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If I have datapoints in a high dimensional space and want to find a (linear) subspace onto which a data-set projects well, I can use PCA and then discard less important dimensions of the new basis to get compressed datapoints. However, often the data can be projected onto lower dimensional spaces with much smaller error if one first separates them into a couple of classes and then performs PCA for each class individually. What kind of algorithm can find such clusters? Just clustering based on distance in the high dimensional space won't be very useful:

Example: enter image description here

If I'd just cluster first based on distance in the high-dimensional space, I would arrive at the bad clustering. There are 5 clusters and the green and red clusters don't project very well onto a 2D subspace.

As a human looking at the data, I see however that if I separate the data as indicated, red and blue will project very well onto a plane each and green will project very well onto a line, so I can run PCA for each group individually and store the red data points with 2 values each and the gree ones with 1 value each (plus a 2bit index on each datapoint to label which group it belongs to) and get a very low error upon uncompressing.

How can I automate this clustering based on how well it will project onto as low-imensional subspaces as possible?

Something like minimize E = SumOverClusters(SumOverPoints(SquaredDist(projected_point, original_point)) * (number_dims_projected / number_dims_original)) + C * number_of_clusters

What technique is well suited to do that?

(edit: while the example shows a 3d space, I'm more interested in doing that in about 64dimensional spaces)

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  • $\begingroup$ In your example it seems it suffices to just choose a larger number of clusters. Are you familiar with the EM algorithm? $\endgroup$ – D.W. Jul 31 at 0:03
  • $\begingroup$ Yes of course the error would be zero if each point was in it‘s own cluster so it should also be a goal to have as few clusters as possible (that‘s why i have C*number_of_clusters added to the value to be minimized). Since this is for compression, C is something related to the amount of data needed to describe the basis transformation of each cluster plus the datasize of the labels for each datapoint (the more clusters the more bits are required for the labels) $\endgroup$ – user1282931 Jul 31 at 1:19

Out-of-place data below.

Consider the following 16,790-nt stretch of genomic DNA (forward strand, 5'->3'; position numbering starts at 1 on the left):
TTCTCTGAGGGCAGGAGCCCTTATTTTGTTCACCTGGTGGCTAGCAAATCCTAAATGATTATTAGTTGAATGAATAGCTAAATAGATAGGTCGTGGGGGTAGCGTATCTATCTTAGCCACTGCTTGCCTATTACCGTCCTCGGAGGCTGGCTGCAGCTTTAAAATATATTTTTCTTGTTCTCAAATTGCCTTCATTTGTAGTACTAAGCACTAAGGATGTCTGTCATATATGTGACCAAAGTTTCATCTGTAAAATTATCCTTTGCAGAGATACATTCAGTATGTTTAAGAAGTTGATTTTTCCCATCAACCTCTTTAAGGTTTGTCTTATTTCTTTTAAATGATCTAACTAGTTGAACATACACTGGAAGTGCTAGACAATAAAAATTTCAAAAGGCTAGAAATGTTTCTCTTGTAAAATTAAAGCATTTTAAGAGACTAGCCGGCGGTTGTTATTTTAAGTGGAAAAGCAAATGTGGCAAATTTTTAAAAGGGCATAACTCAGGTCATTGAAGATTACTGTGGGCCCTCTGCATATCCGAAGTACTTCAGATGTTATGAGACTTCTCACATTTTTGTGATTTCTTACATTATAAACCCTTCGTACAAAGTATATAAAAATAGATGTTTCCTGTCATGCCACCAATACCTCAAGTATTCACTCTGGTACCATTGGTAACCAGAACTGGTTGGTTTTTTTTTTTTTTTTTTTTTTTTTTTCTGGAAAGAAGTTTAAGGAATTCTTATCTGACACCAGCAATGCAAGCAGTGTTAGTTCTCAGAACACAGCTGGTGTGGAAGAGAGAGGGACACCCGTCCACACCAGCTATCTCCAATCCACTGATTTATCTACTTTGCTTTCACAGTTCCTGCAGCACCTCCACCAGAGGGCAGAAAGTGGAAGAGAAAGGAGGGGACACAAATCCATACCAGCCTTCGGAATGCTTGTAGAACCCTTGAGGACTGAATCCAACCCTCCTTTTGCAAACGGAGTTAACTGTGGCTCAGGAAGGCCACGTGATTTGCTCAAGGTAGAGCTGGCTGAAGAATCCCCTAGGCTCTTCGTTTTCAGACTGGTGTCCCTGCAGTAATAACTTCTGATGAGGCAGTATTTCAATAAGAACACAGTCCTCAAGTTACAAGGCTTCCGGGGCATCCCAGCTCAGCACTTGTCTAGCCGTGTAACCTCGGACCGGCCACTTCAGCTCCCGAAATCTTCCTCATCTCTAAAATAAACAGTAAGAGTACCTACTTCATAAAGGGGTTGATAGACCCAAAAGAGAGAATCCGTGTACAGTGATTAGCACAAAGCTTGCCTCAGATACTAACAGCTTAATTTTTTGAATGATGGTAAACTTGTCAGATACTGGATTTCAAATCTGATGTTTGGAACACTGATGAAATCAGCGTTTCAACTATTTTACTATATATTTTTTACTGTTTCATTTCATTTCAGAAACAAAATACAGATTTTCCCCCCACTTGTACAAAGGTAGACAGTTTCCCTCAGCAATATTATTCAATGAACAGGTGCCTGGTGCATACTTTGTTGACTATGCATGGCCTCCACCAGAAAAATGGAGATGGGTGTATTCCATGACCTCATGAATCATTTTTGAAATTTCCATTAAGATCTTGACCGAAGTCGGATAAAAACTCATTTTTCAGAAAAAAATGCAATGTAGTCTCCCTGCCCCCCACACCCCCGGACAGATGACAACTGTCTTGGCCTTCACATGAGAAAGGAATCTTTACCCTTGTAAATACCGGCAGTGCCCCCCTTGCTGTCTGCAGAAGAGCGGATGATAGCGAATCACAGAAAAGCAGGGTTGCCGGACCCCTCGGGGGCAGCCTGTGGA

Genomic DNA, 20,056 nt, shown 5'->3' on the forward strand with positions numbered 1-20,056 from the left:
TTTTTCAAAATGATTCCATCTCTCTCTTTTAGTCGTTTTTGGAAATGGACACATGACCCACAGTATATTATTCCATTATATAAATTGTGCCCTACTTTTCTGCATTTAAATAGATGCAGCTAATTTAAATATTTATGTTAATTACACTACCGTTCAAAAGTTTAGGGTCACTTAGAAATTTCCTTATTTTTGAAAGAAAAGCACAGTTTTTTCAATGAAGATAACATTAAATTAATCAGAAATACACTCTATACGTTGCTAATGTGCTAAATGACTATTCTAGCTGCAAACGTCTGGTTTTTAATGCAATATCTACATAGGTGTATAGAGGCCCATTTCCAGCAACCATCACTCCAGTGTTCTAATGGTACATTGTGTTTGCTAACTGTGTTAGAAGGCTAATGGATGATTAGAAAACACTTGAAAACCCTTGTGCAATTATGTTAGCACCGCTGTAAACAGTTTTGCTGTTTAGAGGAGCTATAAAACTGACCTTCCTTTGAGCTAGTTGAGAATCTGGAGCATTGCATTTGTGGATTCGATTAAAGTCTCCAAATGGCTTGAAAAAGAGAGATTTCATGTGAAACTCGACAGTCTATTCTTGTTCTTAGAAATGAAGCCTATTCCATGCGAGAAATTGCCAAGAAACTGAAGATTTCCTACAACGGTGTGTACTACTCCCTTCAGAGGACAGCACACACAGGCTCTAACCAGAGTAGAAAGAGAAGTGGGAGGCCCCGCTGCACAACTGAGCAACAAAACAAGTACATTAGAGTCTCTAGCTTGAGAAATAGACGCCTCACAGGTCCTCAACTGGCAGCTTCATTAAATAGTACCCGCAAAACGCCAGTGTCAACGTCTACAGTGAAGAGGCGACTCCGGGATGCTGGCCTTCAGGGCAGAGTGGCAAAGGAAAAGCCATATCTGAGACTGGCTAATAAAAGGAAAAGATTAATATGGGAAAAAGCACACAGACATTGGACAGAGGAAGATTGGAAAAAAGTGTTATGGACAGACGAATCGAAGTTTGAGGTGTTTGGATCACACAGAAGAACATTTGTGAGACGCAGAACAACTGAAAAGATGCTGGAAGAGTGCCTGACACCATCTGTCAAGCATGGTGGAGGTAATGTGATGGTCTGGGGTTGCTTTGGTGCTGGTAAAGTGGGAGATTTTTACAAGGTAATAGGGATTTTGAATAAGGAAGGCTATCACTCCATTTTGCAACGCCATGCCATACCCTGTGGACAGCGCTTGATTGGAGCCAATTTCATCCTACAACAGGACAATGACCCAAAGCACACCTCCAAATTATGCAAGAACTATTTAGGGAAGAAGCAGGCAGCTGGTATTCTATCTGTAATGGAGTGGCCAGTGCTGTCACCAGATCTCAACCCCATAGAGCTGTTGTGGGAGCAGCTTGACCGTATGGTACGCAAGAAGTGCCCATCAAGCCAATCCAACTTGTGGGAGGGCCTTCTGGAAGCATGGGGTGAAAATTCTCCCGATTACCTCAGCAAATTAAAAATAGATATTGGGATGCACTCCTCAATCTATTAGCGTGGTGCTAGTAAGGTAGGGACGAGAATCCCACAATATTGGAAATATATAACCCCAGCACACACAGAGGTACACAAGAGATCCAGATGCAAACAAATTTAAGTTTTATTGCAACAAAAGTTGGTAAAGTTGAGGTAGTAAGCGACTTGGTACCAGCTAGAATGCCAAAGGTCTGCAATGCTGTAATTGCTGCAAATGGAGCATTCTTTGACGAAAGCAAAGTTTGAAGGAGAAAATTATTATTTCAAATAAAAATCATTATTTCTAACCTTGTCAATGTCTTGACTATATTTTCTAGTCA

• $\begingroup$ Have you considered ICA instead of PCA? Is LSH hashing an option? Does projection to lower space require big computational effort? If not, making some random projections is viable option? $\endgroup$ – Evil Jul 31 at 13:16
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(Not really an answer, more like a suggestion)

Since it's almost surely NP-hard, we need some heuristics. The idea is, for each point, to build the cluster it's contained in:

def clustering(P):  # P is the set of points
    for each p in P:
        build a somewhat-optimal cluster C containing p
        remove C from P

Now, for each point we will build a cluster, one dimension at a time. We will build vectors $(v_1, \ldots, v_k)$, until the objective doesn't improve:

def build_cluster(p, P, t):  # t is a projection distance threshold
    S = ()  # current span
    for k = 1, 2, ...:  # cluster dimension
        sample m vectors v_1, ..., v_m
        for each v_i:
            compute the number of points in P within a distance t to p + span(S, v_i)
        select the best such v_i
        if adding v_i to S is not beneficial:
            break
        S = union(S, v_i)

Now, there is a lot of engineering which can be done, except for defining stop conditions. E.g. we can sample vectors, and then iteratively improve them (minimizing the loss, I.e. the distance to the span from vertices within distance t) (and we can also decrease t in the process of improvement). Also, maybe we should do something better than sampling random vectors since we are unlikely to hit the right one. We may try to compute some candidates based on our data.

Hope it helps.

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  • $\begingroup$ What do you mean by ‚remove C from P‘? $\endgroup$ – user1282931 Jul 31 at 14:10
  • $\begingroup$ You generate clusters one by one. When you've generated one cluster, its vertices no longer participate. $\endgroup$ – Dmitry Jul 31 at 14:58
  • $\begingroup$ But you say do this for each point. So i should not generate clusters for points that i already added to some other cluster? Then how do I cluster? $\endgroup$ – user1282931 Jul 31 at 15:19

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